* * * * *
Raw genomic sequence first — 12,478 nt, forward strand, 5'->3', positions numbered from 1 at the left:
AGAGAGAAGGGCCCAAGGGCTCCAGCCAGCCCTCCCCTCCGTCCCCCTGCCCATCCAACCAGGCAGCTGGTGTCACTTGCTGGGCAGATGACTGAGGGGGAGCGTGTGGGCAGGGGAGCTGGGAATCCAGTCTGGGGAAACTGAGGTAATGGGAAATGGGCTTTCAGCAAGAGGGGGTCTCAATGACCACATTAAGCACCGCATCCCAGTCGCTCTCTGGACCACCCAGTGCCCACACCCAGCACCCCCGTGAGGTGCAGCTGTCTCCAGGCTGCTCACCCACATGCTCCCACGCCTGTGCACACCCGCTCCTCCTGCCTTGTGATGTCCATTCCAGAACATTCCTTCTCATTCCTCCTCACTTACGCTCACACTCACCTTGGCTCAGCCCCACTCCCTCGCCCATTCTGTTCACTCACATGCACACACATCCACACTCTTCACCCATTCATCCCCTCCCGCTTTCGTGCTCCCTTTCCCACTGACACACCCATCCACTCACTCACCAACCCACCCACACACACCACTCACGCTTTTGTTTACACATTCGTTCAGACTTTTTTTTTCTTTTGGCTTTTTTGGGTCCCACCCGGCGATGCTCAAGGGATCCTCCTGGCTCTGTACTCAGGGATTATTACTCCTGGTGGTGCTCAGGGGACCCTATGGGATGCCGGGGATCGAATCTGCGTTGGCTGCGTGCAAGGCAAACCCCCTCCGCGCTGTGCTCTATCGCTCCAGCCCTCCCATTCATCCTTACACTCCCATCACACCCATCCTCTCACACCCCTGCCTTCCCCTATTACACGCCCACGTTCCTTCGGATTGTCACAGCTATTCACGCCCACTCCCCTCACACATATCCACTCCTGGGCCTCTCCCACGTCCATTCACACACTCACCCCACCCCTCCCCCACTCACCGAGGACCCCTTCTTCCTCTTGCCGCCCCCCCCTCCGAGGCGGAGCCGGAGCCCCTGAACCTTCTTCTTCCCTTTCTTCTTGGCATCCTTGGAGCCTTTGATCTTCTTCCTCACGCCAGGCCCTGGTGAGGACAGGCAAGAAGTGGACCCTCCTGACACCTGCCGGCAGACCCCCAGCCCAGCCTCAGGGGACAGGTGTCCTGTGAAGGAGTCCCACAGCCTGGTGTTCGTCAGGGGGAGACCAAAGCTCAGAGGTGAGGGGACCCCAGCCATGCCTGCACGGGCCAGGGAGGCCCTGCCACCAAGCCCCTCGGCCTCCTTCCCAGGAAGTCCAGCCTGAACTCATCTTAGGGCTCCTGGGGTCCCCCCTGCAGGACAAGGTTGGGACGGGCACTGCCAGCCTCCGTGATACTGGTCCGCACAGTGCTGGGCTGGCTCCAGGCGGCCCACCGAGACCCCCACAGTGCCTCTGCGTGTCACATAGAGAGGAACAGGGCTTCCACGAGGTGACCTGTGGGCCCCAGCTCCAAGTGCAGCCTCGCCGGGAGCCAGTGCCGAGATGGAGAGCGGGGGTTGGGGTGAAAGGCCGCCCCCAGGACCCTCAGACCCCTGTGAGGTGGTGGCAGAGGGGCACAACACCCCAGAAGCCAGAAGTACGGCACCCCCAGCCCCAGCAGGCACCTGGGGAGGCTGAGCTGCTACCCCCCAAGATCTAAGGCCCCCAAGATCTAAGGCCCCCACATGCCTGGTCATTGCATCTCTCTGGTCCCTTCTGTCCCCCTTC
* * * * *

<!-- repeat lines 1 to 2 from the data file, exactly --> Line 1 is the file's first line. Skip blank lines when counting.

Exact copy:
Raw genomic sequence first — 12,478 nt, forward strand, 5'->3', positions numbered from 1 at the left:
AGAGAGAAGGGCCCAAGGGCTCCAGCCAGCCCTCCCCTCCGTCCCCCTGCCCATCCAACCAGGCAGCTGGTGTCACTTGCTGGGCAGATGACTGAGGGGGAGCGTGTGGGCAGGGGAGCTGGGAATCCAGTCTGGGGAAACTGAGGTAATGGGAAATGGGCTTTCAGCAAGAGGGGGTCTCAATGACCACATTAAGCACCGCATCCCAGTCGCTCTCTGGACCACCCAGTGCCCACACCCAGCACCCCCGTGAGGTGCAGCTGTCTCCAGGCTGCTCACCCACATGCTCCCACGCCTGTGCACACCCGCTCCTCCTGCCTTGTGATGTCCATTCCAGAACATTCCTTCTCATTCCTCCTCACTTACGCTCACACTCACCTTGGCTCAGCCCCACTCCCTCGCCCATTCTGTTCACTCACATGCACACACATCCACACTCTTCACCCATTCATCCCCTCCCGCTTTCGTGCTCCCTTTCCCACTGACACACCCATCCACTCACTCACCAACCCACCCACACACACCACTCACGCTTTTGTTTACACATTCGTTCAGACTTTTTTTTTCTTTTGGCTTTTTTGGGTCCCACCCGGCGATGCTCAAGGGATCCTCCTGGCTCTGTACTCAGGGATTATTACTCCTGGTGGTGCTCAGGGGACCCTATGGGATGCCGGGGATCGAATCTGCGTTGGCTGCGTGCAAGGCAAACCCCCTCCGCGCTGTGCTCTATCGCTCCAGCCCTCCCATTCATCCTTACACTCCCATCACACCCATCCTCTCACACCCCTGCCTTCCCCTATTACACGCCCACGTTCCTTCGGATTGTCACAGCTATTCACGCCCACTCCCCTCACACATATCCACTCCTGGGCCTCTCCCACGTCCATTCACACACTCACCCCACCCCTCCCCCACTCACCGAGGACCCCTTCTTCCTCTTGCCGCCCCCCCCTCCGAGGCGGAGCCGGAGCCCCTGAACCTTCTTCTTCCCTTTCTTCTTGGCATCCTTGGAGCCTTTGATCTTCTTCCTCACGCCAGGCCCTGGTGAGGACAGGCAAGAAGTGGACCCTCCTGACACCTGCCGGCAGACCCCCAGCCCAGCCTCAGGGGACAGGTGTCCTGTGAAGGAGTCCCACAGCCTGGTGTTCGTCAGGGGGAGACCAAAGCTCAGAGGTGAGGGGACCCCAGCCATGCCTGCACGGGCCAGGGAGGCCCTGCCACCAAGCCCCTCGGCCTCCTTCCCAGGAAGTCCAGCCTGAACTCATCTTAGGGCTCCTGGGGTCCCCCCTGCAGGACAAGGTTGGGACGGGCACTGCCAGCCTCCGTGATACTGGTCCGCACAGTGCTGGGCTGGCTCCAGGCGGCCCACCGAGACCCCCACAGTGCCTCTGCGTGTCACATAGAGAGGAACAGGGCTTCCACGAGGTGACCTGTGGGCCCCAGCTCCAAGTGCAGCCTCGCCGGGAGCCAGTGCCGAGATGGAGAGCGGGGGTTGGGGTGAAAGGCCGCCCCCAGGACCCTCAGACCCCTGTGAGGTGGTGGCAGAGGGGCACAACACCCCAGAAGCCAGAAGTACGGCACCCCCAGCCCCAGCAGGCACCTGGGGAGGCTGAGCTGCTACCCCCCAAGATCTAAGGCCCCCAAGATCTAAGGCCCCCACATGCCTGGTCATTGCATCTCTCTGGTCCCTTCTGTCCCCCTTC